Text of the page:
This is a nearby spiral galaxy, dramatically dimmed and reddened by dust in the outer disk of the Milky Way; only about 1 per cent of the galaxy's blue light reaches us. Maffei 2 is a very interesting object for study in the infrared and radio regimes, which show it to be a barred spiral galaxy with a nuclear burst of star formation (one of the nearest examples of this process). One of two such galaxies discovered by Paolo Maffei, this is within one degree of the galactic plane in Cassiopeia. Maffei 2 and the giant elliptical galaxy Maffei 1 are so close to us that some workers, such as Gene Byrd and collaborators, have calculated that these galaxies' gravitational influence might have been significant in the early history of our own Local Group galaxies.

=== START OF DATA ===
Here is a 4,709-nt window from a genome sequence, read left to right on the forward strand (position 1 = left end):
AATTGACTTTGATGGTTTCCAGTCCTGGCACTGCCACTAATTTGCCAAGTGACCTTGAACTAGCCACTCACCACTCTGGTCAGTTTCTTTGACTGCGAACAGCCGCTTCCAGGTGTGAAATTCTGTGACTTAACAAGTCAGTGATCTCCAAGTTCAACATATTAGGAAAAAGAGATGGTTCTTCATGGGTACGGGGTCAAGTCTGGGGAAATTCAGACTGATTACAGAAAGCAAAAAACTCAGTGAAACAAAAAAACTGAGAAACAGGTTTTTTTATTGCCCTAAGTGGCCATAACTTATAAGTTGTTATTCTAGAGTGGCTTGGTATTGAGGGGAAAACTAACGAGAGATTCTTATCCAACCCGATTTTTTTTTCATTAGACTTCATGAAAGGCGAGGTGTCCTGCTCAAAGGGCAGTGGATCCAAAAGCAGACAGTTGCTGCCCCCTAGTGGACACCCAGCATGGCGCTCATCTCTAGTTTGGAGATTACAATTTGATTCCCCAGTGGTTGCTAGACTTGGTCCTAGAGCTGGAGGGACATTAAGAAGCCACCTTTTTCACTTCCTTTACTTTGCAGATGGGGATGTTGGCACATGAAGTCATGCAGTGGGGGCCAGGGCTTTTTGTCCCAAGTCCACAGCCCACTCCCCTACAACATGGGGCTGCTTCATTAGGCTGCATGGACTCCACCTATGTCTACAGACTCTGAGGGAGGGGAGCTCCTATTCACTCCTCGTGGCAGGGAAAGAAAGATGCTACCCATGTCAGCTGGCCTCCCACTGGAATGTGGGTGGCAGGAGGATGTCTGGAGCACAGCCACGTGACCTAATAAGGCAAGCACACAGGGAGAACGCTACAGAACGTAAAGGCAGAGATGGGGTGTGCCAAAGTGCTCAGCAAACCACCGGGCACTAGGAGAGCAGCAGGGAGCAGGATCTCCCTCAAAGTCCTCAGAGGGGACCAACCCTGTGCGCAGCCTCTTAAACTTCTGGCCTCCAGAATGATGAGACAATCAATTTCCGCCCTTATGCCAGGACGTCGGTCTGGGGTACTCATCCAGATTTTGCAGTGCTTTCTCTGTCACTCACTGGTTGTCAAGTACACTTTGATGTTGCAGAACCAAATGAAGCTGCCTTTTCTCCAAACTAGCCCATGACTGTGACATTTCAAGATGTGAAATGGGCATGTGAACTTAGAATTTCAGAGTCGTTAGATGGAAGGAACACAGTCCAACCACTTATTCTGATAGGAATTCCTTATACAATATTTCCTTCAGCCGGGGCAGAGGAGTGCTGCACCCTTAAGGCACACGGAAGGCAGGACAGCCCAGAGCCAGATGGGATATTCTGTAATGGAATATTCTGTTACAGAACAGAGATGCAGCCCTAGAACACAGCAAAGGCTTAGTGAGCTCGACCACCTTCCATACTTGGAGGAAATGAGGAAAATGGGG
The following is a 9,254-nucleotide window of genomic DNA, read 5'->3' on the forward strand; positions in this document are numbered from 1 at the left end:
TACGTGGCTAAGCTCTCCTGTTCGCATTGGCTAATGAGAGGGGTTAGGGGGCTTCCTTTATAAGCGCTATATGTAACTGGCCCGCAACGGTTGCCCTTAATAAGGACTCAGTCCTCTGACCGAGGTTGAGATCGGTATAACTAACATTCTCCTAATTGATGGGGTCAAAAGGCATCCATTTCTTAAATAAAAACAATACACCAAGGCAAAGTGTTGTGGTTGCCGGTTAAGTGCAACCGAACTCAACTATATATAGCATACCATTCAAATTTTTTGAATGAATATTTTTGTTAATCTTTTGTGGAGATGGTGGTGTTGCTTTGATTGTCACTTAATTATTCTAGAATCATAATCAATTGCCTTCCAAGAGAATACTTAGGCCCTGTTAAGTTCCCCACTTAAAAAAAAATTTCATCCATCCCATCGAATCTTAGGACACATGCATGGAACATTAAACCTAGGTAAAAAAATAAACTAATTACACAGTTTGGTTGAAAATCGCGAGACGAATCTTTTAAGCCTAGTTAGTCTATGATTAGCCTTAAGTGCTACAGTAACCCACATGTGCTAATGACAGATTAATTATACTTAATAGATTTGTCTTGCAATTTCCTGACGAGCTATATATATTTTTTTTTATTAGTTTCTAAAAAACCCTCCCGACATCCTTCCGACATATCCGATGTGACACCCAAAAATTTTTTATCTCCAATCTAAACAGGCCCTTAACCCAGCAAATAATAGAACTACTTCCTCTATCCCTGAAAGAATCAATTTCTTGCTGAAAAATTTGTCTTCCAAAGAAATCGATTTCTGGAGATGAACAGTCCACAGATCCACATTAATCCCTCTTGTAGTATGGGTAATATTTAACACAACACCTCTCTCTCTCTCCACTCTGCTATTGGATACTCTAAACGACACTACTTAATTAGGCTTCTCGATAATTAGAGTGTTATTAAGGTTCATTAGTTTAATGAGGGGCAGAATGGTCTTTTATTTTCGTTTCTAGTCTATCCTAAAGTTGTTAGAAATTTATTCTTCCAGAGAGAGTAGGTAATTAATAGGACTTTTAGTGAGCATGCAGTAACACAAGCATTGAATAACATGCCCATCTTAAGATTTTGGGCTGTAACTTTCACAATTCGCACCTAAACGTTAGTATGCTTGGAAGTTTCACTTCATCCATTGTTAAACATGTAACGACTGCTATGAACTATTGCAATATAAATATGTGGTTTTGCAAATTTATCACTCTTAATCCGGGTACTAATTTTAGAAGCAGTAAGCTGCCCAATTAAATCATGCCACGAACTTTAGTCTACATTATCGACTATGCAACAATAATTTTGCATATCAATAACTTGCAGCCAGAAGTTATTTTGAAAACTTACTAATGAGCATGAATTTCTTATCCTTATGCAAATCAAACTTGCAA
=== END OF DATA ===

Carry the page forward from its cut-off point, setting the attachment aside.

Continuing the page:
This color composite is from images taken in blue, yellow-green, and near-infrared (BVI) filters, using a CCD at the 61-cm Burrell Schmidt telescope on Kitt Peak, by Ron Buta and Marshall McCall. The colors were balanced so that an unreddened A0 star would appear white.

For comparison, below I show a near-infrared (I band, not what the cryogenic types would call real infrared) CCD image of the inner 9-arcminute region of Maffei 2, with a monochrome intensity mapping. This wavelength starts to show hints of spiral structure and perhaps a bar, features borne out by recent images farther into the infrared. The image was taken with the Lowell Observatory 1.1-meter telescope.

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